Contact us with your California corporate & securities law questions (949) 353-6347 or Contact us here

California's Racial/Ethnic Board Quota Bill Amended To Include Sexual Orientation

Next Monday will mark the end of the California legislature's current session, meaning that any bill not passed by that date will die.  Typically, the last few days of a legislative session are chaotic with many bills being amended at the eleventh hour. 

I have previously written about AB 979 (Holden) which would require publicly held domestic and foreign corporations with their principal executive offices in California to have minimum numbers of directors from "underrepresented communities".  AB 979 is patterned after SB 826 which imposes female director quotas.  See California Enacts Novel Female Board Quota Legislation.

AB 979 was amended last Thursday to expand the definition of "director from an underrepresented community" to include an individual who self-identifies as "as gay, lesbian, bisexual, or transgender". 

The bill also included some additional legislative findings with respect to current racial and ethnic group representation on public company boards.  This may have been in response to my testimony before the Senate Banking and Financial Institutions Committee in which I pointed out that the legislative findings in the bill did not relate to director representation.  The amendments did not address my other comments, including the fact that the bill will discriminate against males board candidates who are from underrepresented communities.  Oddly, the bill will now also discriminate in favor of transgender females and against transgender males.  It would also privilege transgender females over individuals self identifying only as female because transgender females would apparently qualify as "female" under SB 826 and as being from an underrepresented community under AB 979.  It is unknown if this was intended and, if so, why.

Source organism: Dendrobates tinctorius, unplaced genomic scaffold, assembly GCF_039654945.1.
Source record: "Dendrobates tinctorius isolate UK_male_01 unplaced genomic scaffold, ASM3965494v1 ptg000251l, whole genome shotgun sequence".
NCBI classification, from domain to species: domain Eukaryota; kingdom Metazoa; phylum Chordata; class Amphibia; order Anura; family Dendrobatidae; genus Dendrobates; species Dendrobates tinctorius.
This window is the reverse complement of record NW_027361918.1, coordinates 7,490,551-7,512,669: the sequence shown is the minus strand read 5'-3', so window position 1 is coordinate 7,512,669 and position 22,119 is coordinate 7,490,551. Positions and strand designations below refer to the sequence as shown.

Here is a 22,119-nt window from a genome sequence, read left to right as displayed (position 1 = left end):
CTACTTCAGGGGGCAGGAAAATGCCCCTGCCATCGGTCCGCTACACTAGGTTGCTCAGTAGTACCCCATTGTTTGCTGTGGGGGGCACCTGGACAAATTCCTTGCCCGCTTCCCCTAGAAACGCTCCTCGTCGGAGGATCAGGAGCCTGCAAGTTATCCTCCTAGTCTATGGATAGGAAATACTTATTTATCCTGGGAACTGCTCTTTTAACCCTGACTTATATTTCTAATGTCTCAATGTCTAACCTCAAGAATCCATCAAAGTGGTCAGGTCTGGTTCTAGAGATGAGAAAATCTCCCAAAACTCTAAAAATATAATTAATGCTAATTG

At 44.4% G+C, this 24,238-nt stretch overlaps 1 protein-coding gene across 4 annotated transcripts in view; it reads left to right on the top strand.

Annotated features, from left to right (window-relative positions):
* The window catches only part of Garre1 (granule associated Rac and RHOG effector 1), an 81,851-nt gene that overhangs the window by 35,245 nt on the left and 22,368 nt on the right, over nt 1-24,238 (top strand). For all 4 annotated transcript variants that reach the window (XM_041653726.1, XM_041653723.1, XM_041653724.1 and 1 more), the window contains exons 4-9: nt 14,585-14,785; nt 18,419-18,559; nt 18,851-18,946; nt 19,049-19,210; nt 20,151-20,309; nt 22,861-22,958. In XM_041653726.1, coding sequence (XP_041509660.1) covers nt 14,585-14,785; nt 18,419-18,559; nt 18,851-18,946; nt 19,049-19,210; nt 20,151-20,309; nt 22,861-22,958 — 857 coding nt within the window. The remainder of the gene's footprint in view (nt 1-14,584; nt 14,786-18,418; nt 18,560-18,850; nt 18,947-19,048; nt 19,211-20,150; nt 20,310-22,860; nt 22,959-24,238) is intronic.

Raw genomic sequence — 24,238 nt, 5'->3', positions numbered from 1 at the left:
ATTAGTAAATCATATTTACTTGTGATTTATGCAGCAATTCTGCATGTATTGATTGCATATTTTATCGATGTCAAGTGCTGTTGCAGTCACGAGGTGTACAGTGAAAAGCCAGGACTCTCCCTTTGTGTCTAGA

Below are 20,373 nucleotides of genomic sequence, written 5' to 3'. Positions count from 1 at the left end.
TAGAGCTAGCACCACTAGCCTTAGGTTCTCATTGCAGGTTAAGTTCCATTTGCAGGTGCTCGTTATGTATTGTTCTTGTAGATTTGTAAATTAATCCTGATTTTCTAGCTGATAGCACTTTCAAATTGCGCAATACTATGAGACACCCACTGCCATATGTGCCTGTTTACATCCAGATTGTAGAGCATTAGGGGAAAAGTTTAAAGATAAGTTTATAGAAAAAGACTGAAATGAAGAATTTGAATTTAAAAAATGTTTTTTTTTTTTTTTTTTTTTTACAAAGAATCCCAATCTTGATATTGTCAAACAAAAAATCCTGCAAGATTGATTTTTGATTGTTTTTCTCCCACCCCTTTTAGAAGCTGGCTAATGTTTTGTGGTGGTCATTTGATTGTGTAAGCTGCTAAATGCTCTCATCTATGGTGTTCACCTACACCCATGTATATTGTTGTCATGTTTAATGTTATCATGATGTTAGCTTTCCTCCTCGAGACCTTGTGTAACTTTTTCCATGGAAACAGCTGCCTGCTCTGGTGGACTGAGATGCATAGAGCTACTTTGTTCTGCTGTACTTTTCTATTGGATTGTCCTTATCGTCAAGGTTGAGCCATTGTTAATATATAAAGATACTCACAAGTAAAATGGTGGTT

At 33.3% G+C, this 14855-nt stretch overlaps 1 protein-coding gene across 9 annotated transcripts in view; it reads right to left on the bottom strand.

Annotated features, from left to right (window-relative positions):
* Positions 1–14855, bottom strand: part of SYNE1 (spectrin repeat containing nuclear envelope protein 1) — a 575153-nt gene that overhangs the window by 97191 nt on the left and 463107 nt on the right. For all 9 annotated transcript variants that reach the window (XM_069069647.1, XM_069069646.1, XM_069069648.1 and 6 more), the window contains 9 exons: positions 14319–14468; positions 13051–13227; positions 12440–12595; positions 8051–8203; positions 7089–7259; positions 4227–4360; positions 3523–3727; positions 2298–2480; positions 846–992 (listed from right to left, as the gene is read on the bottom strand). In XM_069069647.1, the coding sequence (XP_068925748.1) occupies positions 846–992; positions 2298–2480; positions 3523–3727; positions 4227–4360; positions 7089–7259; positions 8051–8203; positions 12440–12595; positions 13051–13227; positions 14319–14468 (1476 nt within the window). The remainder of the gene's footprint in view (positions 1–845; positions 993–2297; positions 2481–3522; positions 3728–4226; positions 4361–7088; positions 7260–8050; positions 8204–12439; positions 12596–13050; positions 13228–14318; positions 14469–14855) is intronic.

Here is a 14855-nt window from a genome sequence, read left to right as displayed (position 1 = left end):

Another obvious problem is that the bill relies on self-identification.  Does this mean that identification may be wholly-subjective?  Could a person with no factual basis simply self-identify as being from an underrepresented community?  Could Rachel Dolezal, for example, self-identify as Black?

The bill's racial and ethnic categories, moreover, are vague and ambiguous.  For example, could former California Supreme Court Justice Marvin Baxter self-identify as Asian based on his Armenian ancestry?  Could former U.S. Supreme Court Justice Benjamin Cardozo have self-identify as Hispanic based on his status as a Sephardic Jew?  Justice Cardozo was a member of Shearith Israel, the Spanish and Portuguese Synagogue in New York.  Shearith Israel, which was founded in 1654, was the first Jewish congregation to be established in North America.

Share on:

Corporate Governance

ANY QUESTIONS REGARDING CALIFORNIA CORPORATE AND SECURITIES LAW? CONTACT US DIRECTLY

We offer expert advice with the intricacies of California law.

Our years of experience and expertise allow us to help clients navigate the business laws in California.

CONTACT US

ABOUT OUR AUTHOR

30172DBAB0084D3A8F39D7AF0A8E79BC.ashx Keith Paul Bishop
Partner at Allen Matkins
(949) 353-6328
 Contact me
Learn More About Keith

RECOGNITION
JD Supra Readers Choice Top Author 2020

NationalLawReview



nominee-badge

Get the latest news and analysis about California Corporate & Securities law. Subscribe to our newsletter today!

We respect your email privacy

CATEGORIES

see all

YOUTUBE

FACEBOOK